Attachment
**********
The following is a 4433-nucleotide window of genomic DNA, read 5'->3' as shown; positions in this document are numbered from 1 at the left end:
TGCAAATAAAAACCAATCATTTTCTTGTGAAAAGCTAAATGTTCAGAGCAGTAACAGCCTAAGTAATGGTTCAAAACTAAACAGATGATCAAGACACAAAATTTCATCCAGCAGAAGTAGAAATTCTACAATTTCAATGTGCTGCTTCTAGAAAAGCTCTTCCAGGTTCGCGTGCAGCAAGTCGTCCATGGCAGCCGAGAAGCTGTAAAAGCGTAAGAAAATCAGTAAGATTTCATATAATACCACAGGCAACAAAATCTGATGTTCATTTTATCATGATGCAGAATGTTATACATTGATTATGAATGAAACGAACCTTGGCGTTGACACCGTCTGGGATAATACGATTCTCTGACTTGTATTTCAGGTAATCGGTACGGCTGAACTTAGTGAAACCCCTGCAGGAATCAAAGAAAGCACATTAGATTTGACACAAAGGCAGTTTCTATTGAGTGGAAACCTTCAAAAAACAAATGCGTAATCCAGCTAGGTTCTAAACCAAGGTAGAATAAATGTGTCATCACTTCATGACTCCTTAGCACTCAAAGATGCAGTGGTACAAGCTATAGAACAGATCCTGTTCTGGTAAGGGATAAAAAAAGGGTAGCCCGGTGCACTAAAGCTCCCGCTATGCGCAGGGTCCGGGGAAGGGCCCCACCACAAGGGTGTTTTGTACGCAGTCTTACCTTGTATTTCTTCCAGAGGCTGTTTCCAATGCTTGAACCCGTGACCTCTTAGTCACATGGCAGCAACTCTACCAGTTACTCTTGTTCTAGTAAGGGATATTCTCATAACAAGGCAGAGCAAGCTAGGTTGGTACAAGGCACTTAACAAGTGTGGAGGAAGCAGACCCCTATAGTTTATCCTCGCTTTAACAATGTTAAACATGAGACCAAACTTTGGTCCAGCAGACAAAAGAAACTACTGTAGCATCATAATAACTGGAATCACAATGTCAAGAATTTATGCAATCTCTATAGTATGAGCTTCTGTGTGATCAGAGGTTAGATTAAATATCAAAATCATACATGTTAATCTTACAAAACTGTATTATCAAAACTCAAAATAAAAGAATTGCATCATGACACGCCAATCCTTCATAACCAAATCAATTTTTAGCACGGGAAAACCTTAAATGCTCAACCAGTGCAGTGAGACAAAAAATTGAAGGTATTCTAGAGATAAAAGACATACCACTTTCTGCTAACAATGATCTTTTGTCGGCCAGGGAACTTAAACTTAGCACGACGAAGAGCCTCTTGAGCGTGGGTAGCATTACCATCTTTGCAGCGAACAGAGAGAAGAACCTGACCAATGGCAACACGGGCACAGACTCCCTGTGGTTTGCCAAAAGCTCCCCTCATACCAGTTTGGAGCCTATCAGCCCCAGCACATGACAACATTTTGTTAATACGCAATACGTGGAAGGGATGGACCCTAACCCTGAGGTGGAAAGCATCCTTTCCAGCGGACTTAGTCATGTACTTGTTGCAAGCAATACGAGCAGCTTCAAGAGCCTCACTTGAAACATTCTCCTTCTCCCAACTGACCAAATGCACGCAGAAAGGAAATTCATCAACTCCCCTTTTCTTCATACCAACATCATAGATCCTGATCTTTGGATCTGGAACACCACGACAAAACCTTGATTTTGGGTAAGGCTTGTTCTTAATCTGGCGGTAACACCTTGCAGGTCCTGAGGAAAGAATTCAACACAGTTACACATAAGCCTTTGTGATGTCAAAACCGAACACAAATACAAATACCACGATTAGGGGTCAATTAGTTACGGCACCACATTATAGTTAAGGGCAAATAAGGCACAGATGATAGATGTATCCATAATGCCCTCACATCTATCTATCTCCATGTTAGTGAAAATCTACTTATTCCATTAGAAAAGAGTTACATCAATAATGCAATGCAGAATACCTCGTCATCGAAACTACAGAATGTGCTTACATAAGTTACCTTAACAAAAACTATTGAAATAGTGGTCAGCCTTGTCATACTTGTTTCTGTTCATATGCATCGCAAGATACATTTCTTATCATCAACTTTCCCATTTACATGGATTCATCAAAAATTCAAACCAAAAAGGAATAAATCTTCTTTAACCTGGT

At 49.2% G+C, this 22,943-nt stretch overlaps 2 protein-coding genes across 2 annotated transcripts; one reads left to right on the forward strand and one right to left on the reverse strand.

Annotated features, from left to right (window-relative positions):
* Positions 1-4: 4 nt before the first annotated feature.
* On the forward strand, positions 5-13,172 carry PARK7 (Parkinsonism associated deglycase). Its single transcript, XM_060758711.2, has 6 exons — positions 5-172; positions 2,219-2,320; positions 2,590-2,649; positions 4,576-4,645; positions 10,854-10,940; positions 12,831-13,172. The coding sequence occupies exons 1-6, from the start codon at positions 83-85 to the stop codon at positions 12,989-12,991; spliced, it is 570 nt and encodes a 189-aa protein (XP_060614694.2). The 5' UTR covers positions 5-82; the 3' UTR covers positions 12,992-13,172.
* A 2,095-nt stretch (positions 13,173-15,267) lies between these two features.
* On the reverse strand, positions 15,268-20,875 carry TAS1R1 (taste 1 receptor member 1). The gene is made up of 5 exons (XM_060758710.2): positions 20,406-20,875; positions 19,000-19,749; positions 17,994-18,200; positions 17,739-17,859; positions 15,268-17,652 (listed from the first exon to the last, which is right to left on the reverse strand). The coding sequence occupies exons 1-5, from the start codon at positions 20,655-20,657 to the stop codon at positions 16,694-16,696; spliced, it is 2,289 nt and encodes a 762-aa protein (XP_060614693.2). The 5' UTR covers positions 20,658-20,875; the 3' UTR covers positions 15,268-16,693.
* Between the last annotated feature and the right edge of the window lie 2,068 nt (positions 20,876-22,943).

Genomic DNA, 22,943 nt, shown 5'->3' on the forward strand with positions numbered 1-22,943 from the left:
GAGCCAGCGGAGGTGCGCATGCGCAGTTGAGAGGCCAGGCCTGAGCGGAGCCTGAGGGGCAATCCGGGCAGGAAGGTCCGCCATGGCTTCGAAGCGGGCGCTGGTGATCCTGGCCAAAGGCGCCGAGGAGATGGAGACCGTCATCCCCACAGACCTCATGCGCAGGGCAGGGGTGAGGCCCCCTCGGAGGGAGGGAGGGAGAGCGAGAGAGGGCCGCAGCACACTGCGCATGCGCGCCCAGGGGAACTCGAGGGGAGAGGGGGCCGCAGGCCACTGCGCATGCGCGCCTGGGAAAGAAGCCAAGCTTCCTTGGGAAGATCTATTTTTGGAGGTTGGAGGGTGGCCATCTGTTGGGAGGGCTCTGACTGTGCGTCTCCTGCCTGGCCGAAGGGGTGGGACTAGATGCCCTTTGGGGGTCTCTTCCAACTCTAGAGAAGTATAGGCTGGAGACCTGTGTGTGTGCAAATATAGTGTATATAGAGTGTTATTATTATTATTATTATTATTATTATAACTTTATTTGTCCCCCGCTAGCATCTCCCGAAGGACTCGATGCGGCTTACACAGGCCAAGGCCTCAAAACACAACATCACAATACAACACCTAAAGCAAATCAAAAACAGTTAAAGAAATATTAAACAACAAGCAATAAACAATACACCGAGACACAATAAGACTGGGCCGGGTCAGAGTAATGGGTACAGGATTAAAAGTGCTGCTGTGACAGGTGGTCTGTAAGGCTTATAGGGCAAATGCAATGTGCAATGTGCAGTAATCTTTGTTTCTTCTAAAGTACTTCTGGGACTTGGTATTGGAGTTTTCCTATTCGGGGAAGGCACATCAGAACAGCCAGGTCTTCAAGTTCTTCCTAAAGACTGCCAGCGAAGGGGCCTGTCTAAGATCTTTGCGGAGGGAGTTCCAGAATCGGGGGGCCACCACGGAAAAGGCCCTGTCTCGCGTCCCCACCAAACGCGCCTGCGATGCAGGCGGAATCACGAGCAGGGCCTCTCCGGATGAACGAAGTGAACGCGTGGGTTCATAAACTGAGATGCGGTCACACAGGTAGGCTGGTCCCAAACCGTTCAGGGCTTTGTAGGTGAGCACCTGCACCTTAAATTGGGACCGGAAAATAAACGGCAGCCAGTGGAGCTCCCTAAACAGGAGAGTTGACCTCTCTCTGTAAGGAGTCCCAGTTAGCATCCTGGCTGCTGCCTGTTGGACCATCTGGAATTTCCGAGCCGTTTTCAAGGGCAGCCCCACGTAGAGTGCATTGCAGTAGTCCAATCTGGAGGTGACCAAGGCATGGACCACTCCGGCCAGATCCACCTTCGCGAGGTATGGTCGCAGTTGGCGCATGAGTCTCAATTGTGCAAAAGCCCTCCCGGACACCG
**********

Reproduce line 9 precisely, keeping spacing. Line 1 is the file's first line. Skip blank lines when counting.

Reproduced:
* Between the last annotated feature and the right edge of the window lie 2,068 nt (positions 20,876-22,943).